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    Quote Originally Posted by steppinthrax View Post
    My wife and I have been thinking about buying some investment property (in Baltimore city) and flipping it to rent it out. I've been looking at homes from HUD.gov for some time (see below)

    https://www.hudhomestore.com/Listing...nguage=ENGLISH

    The biggest question is these are mainly auction homes and they start low and have many problems. How much do these usually get up to. I've seen several on here that just have, what I call "floor/wall" issues. They just need new carpet, floors, cabients, hardwood, cleaning and your more/less done. However they seem cheap enough that I can sit on it for some time to "fix-it-up". The rent potential in some of these areas are around $1200 or so a month. My thinking is around $100,000 per home which would bring the mortgage down to 500 or so a month. That would be out to maybe around 700 or so profit.

    Please tell me that I'm delusional .
    The only problem I have is the fact that you probably don't know the area that well. Before a real estate management company buys real estate, especially with the intent of renting it out, most of the time they know about the area they're buying in. If you think you're going to buy a small house for $15,000 in 8 Mile and rent it out for $1,200, you're on crack. No one with the money to move into a nice house like yours would be once it's fixed up won't move in because of both the neighborhood, poverty rates, crime rates, schools, etc. unless you're looking for short-term renters or abandonment.

    If you know the area, have done EXTENSIVE research on the property and the area it's in, and have visited the house, by all means do your thing. I will say, I did get that website out of this and would love to get a real estate license and a small loan of a million dollars to buy some real estate in about 233 days from today

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    You're not entirely delusional, just don't have enough information.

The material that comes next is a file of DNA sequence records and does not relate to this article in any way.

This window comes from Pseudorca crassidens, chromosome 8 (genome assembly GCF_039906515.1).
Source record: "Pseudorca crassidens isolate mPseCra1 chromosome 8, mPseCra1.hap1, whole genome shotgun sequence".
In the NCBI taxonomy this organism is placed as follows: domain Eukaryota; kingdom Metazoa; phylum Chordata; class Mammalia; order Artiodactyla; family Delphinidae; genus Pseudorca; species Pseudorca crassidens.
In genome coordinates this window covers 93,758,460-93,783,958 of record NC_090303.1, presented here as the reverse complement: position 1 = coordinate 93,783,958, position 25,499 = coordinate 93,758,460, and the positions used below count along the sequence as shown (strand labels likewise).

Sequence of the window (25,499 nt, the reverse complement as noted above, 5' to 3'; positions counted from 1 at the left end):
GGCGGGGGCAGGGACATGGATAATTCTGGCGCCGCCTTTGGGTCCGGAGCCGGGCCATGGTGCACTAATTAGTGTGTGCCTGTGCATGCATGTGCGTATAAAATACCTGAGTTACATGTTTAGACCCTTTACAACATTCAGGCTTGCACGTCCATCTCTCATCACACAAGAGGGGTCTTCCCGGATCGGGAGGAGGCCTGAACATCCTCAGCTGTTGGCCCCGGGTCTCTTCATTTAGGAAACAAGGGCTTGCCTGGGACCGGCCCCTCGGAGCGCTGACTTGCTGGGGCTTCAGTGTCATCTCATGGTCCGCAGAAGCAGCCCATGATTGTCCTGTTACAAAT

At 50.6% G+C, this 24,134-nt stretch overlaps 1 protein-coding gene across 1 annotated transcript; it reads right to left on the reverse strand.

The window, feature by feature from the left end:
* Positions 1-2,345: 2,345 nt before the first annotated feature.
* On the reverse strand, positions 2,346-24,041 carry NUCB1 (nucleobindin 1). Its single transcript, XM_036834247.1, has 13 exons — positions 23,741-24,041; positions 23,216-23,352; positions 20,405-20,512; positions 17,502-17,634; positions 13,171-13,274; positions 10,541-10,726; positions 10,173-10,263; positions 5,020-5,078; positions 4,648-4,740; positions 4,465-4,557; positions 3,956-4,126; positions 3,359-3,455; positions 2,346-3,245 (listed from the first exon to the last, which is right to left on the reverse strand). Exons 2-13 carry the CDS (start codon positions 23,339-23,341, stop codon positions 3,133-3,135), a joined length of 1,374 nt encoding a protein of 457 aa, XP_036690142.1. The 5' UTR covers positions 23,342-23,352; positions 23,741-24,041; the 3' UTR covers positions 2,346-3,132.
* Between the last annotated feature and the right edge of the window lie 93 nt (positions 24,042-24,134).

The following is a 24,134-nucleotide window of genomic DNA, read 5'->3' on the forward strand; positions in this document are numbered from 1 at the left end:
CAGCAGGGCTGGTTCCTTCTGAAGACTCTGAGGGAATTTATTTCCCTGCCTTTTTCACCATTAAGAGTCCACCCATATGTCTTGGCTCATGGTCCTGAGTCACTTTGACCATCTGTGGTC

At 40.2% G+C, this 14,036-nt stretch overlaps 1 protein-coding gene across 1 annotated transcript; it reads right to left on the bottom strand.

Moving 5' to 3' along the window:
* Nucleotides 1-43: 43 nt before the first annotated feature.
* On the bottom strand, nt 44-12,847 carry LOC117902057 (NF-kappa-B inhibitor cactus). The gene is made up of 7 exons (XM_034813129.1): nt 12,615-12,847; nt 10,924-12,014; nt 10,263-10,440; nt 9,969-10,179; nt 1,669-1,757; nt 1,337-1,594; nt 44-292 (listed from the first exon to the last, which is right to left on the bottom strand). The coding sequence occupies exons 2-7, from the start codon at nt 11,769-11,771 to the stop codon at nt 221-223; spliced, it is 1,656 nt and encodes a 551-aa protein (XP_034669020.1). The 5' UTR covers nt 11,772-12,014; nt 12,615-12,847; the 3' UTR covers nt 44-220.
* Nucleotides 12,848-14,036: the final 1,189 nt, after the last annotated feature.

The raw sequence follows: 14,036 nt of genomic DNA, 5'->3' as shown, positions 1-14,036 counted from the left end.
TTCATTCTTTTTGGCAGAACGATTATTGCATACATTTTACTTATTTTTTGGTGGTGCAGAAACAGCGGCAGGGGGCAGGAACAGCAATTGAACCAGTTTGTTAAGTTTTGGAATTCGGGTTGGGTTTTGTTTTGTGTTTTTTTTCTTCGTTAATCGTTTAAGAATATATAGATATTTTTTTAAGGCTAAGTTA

One of the problems with rental property is that people rarely treat them as their own and a typical security deposit (e.g., one month's rent) doesn't cover the renter bringing in a dog that tears up the carpeting and floorboards. Or the renter who moves out and takes the A/C unit with them, because who doesn't need a spare one of those? Or throws knives at the walls and ceiling for fun.

    And then there's the 3 AM call "my toilet is overflowing and there's sh** everywhere!" Fun times!

    If you find a house in a good neighborhood with good schools then you have a chance to keep the repair costs down by renting to families. If you're getting a home in a bad or marginal neighborhood, then you have to account for higher than normal repair bills on move-out.
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    Quote Originally Posted by Freelancier View Post
    You're not entirely delusional, just don't have enough information.

    One of the problems with rental property is that people rarely treat them as their own and a typical security deposit (e.g., one month's rent) doesn't cover the renter bringing in a dog that tears up the carpeting and floorboards. Or the renter who moves out and takes the A/C unit with them,
    Freelancer, it sounds like you have had some rental properties. I will share a few of my experiences as a landlord. I would never be a landlord again.

    The first go round was a building I bought in 1980 that was on the main street of our little town and had what I wanted to use for offices on the first floor and an apartment that I could rent out for enough to cover my costs on the second floor.

    First tenant was a gal who was about 5 foot tall and 5 foot wide and was on section 8 which meant the government would be paying most of the rent which sounded like a good thing. Once she moved in I picked up all kinds of stories about her moving her sister into the last place and nearly burning it down. All the neighbors were upset with me because they felt like she was running a house since guys were running in and out all hours of the night. I got rid of her and got what seemed to be a nice young guy who was recently divorced. Well it turned out he was gay which doesn't bother me but the neighbors were again complaining about guys running in and out all hours of the night.